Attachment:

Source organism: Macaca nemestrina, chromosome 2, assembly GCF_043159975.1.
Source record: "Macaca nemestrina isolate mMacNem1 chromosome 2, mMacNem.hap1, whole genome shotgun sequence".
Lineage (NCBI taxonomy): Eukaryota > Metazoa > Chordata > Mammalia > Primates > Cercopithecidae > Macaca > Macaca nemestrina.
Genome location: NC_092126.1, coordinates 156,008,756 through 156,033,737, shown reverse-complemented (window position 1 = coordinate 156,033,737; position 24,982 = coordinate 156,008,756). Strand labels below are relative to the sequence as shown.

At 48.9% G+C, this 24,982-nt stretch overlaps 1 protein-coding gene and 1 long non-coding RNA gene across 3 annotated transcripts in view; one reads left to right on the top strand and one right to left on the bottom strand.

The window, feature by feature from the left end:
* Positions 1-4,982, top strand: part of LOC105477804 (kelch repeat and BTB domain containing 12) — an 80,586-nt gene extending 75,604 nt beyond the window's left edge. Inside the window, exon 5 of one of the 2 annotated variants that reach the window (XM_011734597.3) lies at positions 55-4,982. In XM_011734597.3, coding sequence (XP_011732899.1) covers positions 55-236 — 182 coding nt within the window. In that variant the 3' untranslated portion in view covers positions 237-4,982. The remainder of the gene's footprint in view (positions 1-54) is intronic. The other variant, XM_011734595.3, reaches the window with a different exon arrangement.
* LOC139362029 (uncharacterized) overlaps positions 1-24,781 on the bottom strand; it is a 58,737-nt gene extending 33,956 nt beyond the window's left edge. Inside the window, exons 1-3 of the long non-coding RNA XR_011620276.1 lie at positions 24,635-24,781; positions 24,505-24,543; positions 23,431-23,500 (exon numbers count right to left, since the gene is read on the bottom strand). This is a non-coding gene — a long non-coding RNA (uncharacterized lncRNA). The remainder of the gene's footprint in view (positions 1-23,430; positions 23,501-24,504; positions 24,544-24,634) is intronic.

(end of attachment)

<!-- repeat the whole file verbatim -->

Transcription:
Source organism: Macaca nemestrina, chromosome 2, assembly GCF_043159975.1.
Source record: "Macaca nemestrina isolate mMacNem1 chromosome 2, mMacNem.hap1, whole genome shotgun sequence".
Lineage (NCBI taxonomy): Eukaryota > Metazoa > Chordata > Mammalia > Primates > Cercopithecidae > Macaca > Macaca nemestrina.
Genome location: NC_092126.1, coordinates 156,008,756 through 156,033,737, shown reverse-complemented (window position 1 = coordinate 156,033,737; position 24,982 = coordinate 156,008,756). Strand labels below are relative to the sequence as shown.

At 48.9% G+C, this 24,982-nt stretch overlaps 1 protein-coding gene and 1 long non-coding RNA gene across 3 annotated transcripts in view; one reads left to right on the top strand and one right to left on the bottom strand.

The window, feature by feature from the left end:
* Positions 1-4,982, top strand: part of LOC105477804 (kelch repeat and BTB domain containing 12) — an 80,586-nt gene extending 75,604 nt beyond the window's left edge. Inside the window, exon 5 of one of the 2 annotated variants that reach the window (XM_011734597.3) lies at positions 55-4,982. In XM_011734597.3, coding sequence (XP_011732899.1) covers positions 55-236 — 182 coding nt within the window. In that variant the 3' untranslated portion in view covers positions 237-4,982. The remainder of the gene's footprint in view (positions 1-54) is intronic. The other variant, XM_011734595.3, reaches the window with a different exon arrangement.
* LOC139362029 (uncharacterized) overlaps positions 1-24,781 on the bottom strand; it is a 58,737-nt gene extending 33,956 nt beyond the window's left edge. Inside the window, exons 1-3 of the long non-coding RNA XR_011620276.1 lie at positions 24,635-24,781; positions 24,505-24,543; positions 23,431-23,500 (exon numbers count right to left, since the gene is read on the bottom strand). This is a non-coding gene — a long non-coding RNA (uncharacterized lncRNA). The remainder of the gene's footprint in view (positions 1-23,430; positions 23,501-24,504; positions 24,544-24,634) is intronic.